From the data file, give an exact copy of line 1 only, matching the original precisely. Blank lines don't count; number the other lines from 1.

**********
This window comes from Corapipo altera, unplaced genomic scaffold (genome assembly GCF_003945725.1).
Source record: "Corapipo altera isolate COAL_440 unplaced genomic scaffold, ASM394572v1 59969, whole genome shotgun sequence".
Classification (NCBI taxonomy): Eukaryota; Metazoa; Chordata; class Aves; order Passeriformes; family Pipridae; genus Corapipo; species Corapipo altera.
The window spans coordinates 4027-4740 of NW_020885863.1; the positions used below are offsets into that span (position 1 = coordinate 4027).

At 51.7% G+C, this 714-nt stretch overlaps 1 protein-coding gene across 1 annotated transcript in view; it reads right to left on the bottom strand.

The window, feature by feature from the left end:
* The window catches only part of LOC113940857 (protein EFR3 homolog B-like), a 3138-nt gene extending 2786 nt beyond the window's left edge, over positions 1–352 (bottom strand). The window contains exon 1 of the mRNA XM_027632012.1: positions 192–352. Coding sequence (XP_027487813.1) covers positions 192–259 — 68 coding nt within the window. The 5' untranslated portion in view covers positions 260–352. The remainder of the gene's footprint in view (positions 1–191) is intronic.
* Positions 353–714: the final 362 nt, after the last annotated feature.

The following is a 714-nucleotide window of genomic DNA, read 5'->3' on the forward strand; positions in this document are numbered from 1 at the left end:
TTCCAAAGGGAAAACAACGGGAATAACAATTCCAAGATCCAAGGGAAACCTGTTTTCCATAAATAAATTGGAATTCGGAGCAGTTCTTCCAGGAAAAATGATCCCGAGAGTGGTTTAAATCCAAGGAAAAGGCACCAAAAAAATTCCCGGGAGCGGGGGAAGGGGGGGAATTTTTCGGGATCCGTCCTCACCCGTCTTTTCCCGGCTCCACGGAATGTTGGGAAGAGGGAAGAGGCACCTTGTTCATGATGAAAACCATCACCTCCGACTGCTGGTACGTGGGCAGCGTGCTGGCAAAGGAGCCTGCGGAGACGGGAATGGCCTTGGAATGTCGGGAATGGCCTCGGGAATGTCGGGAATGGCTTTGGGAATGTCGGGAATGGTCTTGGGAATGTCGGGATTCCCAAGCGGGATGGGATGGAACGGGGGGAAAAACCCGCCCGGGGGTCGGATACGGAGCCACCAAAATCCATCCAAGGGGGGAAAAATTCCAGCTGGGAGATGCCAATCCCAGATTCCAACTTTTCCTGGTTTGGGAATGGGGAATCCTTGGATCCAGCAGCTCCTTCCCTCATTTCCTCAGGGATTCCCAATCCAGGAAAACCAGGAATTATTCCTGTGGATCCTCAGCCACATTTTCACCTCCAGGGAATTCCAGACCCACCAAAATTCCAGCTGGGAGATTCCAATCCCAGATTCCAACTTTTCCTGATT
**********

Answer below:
This window comes from Corapipo altera, unplaced genomic scaffold (genome assembly GCF_003945725.1).